Iced Oatmeal Cookies

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Old Fashioned Iced Oatmeal Cookies are a nostalgic cookie recipe! Perfectly textured with a combination of whole and blended oats, deliciously flavored with spices, and topped with a sweet icing glaze—they’re amazing!

There are certain dessert recipes that bring back old memories, and this is one of them. I also remember my mom and grandma making Popcorn Balls, and especially Lemon Bars all the time when I was growing up.

Old fashioned oatmeal cookies

old fashioned Oatmeal Cookies

Hello Lil’ Luna readers! It’s me Natalie, from Life Made Simple.

Today I’m sharing these old fashioned iced oatmeal cookies. They taste a lot like my mother’s classic oatmeal cookies, only 100x better! Growing up my mom always made us oatmeal chocolate chip cookies, so naturally I love any cookie with a good amount of oatmeal in them.

A few months ago I even went a little crazy and made some oatmeal cookies with rice krispies in them (which were awesome by the way)! However, I’ve always loved those iced oatmeal cookies, so I decided to try making them myself.

I couldn’t believe how easy it was and how incredibly yummy they were! This recipe is definitely a keeper, one you’re going to want to make time and time again!

How to make old fashioned oatmeal cookies

How to Make iced oatmeal cookies

There’s only one small catch to this cookie recipe. Don’t worry, it’s just a small step in the process that makes the oats the PERFECT texture.

PULSE OATS. You’re going to need a food processor or blender to grind up some old-fashioned oats. It’s almost like we’re making a combo of oat flour and rolled oats. Just pour them in and pulse or grind 10-12 times. That’s it!

DOUGH. In a large mixing bowl or the bowl of a stand mixer, cream the butter, sugars and vanilla extract together until light and fluffy, about 2 minutes on high speed. With mixing speed on low, add the egg and mix until incorporated. Gradually add the dry ingredients, mixing just until combined.

Note: When you have your dough mixed up it’ll be pretty soft and sticky. You might want to let it rest in the refrigerator for 20-30 minutes or so, that way your hands don’t get messy and the oats have a little time to absorb some moisture.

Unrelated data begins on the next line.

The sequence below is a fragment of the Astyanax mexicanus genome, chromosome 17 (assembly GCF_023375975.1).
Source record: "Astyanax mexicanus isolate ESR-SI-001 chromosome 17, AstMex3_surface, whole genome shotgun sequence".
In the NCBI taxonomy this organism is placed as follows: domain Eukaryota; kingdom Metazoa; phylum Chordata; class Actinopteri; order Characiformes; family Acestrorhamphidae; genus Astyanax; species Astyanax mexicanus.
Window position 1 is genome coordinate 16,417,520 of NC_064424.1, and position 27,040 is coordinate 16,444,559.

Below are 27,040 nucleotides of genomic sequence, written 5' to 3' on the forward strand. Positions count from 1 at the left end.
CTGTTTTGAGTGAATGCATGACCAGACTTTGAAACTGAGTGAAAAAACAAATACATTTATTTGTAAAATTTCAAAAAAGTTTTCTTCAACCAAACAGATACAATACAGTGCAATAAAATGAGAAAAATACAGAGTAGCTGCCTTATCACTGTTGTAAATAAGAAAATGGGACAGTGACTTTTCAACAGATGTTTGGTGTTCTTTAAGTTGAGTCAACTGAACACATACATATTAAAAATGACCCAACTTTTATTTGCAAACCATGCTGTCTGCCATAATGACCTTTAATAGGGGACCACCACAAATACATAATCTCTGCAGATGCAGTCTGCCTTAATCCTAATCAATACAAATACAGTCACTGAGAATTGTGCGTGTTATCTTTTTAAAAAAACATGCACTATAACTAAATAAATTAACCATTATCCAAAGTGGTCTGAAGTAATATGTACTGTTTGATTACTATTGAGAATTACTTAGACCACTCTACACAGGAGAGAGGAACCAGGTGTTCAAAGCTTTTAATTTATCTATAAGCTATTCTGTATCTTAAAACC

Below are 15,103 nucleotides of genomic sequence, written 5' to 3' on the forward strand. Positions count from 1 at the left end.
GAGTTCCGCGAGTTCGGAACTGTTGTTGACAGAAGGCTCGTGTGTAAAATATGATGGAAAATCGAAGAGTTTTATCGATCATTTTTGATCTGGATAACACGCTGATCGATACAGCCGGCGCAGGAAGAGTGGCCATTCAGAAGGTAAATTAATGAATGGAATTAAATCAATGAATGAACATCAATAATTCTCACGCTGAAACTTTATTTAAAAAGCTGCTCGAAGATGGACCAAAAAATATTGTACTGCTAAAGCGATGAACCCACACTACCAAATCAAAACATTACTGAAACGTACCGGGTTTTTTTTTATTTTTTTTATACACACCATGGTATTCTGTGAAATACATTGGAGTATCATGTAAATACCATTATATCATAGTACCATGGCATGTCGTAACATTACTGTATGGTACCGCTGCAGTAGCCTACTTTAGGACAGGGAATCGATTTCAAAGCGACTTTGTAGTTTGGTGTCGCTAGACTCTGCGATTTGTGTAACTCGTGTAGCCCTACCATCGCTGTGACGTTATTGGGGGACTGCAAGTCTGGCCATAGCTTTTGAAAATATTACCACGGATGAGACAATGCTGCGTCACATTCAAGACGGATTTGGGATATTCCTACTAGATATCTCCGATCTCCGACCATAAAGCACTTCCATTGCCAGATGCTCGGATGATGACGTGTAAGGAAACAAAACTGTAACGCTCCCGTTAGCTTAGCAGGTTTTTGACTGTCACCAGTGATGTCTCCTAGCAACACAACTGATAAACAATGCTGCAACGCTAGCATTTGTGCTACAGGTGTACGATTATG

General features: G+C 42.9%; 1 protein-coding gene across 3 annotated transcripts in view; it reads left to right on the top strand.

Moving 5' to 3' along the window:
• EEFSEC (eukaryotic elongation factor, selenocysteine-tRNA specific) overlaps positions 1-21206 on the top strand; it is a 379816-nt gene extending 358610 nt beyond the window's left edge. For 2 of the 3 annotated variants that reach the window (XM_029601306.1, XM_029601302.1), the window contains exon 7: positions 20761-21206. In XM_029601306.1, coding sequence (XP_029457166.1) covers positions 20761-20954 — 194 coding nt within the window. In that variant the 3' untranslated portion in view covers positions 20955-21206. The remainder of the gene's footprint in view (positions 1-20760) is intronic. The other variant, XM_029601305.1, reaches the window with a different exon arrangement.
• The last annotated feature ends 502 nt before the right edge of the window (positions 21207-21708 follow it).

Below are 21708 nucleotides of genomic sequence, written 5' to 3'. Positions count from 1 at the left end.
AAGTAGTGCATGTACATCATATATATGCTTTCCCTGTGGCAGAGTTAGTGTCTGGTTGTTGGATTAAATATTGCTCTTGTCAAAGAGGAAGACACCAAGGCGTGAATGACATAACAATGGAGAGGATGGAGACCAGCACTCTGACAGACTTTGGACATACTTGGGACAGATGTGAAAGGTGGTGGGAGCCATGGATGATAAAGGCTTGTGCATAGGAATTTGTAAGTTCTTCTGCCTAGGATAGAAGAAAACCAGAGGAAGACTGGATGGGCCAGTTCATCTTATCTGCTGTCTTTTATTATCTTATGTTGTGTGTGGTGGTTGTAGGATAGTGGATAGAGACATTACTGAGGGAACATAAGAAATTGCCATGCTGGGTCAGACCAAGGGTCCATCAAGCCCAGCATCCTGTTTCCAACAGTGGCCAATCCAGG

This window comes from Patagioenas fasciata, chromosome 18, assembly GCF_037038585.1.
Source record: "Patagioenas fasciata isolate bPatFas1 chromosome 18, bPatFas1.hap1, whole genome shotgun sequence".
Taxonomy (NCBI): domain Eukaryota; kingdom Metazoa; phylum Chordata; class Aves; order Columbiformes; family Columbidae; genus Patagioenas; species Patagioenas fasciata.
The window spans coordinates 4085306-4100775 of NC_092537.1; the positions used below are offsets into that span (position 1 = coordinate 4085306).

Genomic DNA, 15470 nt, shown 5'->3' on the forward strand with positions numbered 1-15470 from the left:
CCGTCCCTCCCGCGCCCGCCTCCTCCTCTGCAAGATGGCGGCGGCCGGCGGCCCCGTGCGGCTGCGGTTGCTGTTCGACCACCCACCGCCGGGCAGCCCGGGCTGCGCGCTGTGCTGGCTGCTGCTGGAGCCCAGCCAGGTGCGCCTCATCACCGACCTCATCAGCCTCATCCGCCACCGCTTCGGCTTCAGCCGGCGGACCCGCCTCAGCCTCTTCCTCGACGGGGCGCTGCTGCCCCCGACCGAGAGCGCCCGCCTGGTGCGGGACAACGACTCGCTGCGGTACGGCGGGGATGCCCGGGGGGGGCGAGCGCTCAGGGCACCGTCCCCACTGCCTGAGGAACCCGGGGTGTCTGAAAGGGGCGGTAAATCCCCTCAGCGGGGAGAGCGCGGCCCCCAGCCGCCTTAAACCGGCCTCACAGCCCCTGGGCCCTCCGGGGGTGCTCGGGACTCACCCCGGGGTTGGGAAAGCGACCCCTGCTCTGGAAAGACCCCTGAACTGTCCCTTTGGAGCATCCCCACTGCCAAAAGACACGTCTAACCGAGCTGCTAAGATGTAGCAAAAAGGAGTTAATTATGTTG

BAKE. Use a standard size cookie scoop to place them on lined sheets and bake them anywhere from 10-15 minutes. If you like softer oatmeal cookies stick to 10-11 minutes, if you’re like me and like crispy ones, go 14-15 minutes!

GLAZE. Mix the icing ingredients together while the cookies are cooling. Once they’re cooled, dip each cookie top down into the glaze and let it harden.

Once the glaze hardens they’re ready to be devoured… and trust me, they will be!

Iced oatmeal cookies recipe

Tips for Making and Storing

Can you just use oat flour? Using purely oat flour with no variety in texture won’t allow the cookies to bake properly. The powdery texture of just oat flour doesn’t give the cookies the bite or correct texture it needs.

Why do you dip the cookie in icing instead of frost? When you dip them in the glaze, you allow it to get into the little nooks and crannies of the cookies. So overall, it just gives it more of the old fashioned look.

You can store these on the counter in an air-tight container. Separate the layers with parchment or wax paper. 

If you want to freeze the dough, make sure to portion and roll them into balls before freezing. Line them on a baking sheet and freeze until solid. Once frozen, transfer them to a freezer safe container. 

Iced Oatmeal Cookies

For more oatmeal cookies, try:

Iced Oatmeal Cookies Recipe

4.75 from 8 votes

Perfectly textured with a combination of whole and blended oats, deliciously flavored with spices, and topped with a sweet icing glaze—they're amazing!

Course Dessert
Cuisine American